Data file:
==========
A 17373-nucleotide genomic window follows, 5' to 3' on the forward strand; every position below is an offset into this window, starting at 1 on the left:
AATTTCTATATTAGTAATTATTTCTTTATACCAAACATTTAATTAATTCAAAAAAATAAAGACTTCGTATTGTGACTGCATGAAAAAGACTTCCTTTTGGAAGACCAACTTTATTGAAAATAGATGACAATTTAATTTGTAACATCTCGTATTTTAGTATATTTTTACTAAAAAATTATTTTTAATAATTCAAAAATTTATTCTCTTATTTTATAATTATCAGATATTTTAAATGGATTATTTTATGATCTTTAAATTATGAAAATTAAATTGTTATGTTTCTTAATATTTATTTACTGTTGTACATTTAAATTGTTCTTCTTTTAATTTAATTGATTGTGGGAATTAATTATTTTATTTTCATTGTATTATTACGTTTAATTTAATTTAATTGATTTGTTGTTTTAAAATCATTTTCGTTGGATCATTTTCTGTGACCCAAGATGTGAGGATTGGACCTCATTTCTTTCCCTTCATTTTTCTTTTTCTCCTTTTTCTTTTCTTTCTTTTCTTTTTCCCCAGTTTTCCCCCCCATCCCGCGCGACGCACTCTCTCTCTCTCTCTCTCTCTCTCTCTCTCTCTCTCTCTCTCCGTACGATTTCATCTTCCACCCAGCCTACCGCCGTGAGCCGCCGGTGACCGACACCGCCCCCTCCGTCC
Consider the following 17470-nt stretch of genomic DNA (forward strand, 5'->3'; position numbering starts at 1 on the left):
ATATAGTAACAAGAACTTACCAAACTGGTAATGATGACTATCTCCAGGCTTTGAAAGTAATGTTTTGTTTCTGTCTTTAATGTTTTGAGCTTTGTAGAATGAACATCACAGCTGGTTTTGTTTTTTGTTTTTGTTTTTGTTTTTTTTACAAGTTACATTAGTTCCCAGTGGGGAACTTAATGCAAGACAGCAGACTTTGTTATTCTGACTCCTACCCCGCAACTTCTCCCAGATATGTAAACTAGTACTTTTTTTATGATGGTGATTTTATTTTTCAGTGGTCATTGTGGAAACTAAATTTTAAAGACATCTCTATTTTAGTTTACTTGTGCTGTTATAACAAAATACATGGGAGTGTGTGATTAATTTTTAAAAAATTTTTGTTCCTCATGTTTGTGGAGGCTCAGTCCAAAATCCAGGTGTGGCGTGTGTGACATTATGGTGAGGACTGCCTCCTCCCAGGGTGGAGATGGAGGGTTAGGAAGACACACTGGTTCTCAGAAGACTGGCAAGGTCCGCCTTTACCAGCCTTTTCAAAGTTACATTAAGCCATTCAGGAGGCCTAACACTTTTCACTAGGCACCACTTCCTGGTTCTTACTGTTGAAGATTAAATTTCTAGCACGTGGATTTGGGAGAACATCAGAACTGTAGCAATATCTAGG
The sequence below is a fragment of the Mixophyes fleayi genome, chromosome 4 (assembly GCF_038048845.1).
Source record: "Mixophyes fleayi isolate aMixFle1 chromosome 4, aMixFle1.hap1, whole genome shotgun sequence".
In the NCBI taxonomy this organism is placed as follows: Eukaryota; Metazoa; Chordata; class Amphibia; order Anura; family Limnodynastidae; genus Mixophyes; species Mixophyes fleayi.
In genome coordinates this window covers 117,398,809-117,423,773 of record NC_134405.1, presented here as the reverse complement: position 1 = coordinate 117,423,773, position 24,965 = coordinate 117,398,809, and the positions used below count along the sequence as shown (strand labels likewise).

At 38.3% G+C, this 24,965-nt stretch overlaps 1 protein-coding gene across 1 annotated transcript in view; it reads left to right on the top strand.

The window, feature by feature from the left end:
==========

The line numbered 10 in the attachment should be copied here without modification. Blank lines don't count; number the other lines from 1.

The window, feature by feature from the left end: